Killer Tortoise

BirdHerder

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Jan 25, 2021
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Walla Walla, WA
My guinea hen hatched out 16 chicks yesterday and today a couple of them were found dead/mangled. The usual suspects are the peacocks or swans or perhaps even one of the other guineas. But no, my sulcata Nick was witnessed grabbing one of the chicks with his mouth then pulling his head and arms in, crushing it to death. And he chased it down to do it. I've seen other birds come steal food out of his dish right under his nose and he doesn't seem to pay them any attention. Anyone else notice killer tendencies in their torts?
 

Chubbs the tegu

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In the wild tortoise are opportunist and will feed on what they come across. But could also just be an aggressive male protecting his territory. From what ur explaining i would say the latter
 

Tom

The Dog Trainer
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My guinea hen hatched out 16 chicks yesterday and today a couple of them were found dead/mangled. The usual suspects are the peacocks or swans or perhaps even one of the other guineas. But no, my sulcata Nick was witnessed grabbing one of the chicks with his mouth then pulling his head and arms in, crushing it to death. And he chased it down to do it. I've seen other birds come steal food out of his dish right under his nose and he doesn't seem to pay them any attention. Anyone else notice killer tendencies in their torts?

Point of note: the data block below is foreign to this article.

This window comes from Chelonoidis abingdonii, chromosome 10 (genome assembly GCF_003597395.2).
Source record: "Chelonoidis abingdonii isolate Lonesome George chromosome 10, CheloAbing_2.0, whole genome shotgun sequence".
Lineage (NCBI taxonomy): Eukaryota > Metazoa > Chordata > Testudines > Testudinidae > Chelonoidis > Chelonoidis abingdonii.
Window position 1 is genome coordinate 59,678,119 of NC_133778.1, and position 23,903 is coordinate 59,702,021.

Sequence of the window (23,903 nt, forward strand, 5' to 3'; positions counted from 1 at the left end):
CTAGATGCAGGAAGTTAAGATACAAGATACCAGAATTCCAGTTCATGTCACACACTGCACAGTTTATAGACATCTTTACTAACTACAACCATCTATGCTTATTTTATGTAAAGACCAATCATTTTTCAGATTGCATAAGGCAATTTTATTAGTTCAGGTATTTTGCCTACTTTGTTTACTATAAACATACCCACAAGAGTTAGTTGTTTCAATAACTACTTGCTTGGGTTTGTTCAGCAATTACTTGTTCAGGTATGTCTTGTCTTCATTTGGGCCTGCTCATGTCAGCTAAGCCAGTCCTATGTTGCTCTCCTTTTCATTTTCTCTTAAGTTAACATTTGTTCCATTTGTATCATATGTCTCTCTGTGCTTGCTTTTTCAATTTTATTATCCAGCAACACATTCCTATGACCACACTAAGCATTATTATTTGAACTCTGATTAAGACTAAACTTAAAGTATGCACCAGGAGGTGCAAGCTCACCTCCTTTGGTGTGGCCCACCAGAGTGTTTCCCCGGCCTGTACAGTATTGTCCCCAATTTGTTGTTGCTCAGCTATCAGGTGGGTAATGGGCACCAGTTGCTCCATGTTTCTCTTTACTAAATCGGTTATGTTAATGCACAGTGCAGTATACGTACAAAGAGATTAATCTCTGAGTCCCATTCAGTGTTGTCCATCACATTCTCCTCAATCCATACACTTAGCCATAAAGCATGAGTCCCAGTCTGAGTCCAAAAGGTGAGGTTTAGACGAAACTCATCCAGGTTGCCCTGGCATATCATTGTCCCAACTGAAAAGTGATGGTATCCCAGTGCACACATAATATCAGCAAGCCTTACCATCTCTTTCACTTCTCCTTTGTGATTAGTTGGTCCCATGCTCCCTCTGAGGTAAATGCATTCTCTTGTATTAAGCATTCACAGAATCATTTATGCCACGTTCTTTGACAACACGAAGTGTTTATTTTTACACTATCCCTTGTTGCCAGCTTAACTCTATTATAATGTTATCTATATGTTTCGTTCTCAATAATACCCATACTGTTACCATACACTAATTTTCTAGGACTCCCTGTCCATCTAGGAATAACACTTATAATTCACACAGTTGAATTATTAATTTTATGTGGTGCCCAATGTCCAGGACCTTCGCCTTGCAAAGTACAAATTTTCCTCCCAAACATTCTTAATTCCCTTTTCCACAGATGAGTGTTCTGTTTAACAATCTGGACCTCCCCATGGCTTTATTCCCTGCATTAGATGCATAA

None of mine ever did that sort of thing, but I have heard first hand accounts from two different sulcata owners that watched them hunt, catch, kill and eat gophers.

I've also seen footage of a Galapagos tortoise in the wild standing tall and still at the water's edge and waiting for little finches to come get under him for shade while drinking. Then the tortoise would plop down on them, back up and eat the smashed little birdies. I couldn't believe what I was seeing, but there is was.
 

BirdHerder

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Jan 25, 2021
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Wow, can we see a picture of Nick?
TurkeyNick.jpg
Here he is in his winter home. I keep coturnix quail and raised some turkey poults in the greenhouse where his overwintering spot is. They would frequently come into his room and use him like a jungle gym and cuddle up to him to sleep. There was never any sign of hostility which is why his current behavior is kind of shocking.
 

BirdHerder

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Jan 25, 2021
Messages
19
Location (City and/or State)
Walla Walla, WA
In the wild tortoise are opportunist and will feed on what they come across. But could also just be an aggressive male protecting his territory. From what ur explaining i would say the latter
Maybe it is a territorial/ breeding season thing. He closely cohabitated with little birds earlier in the year with no problem.
 
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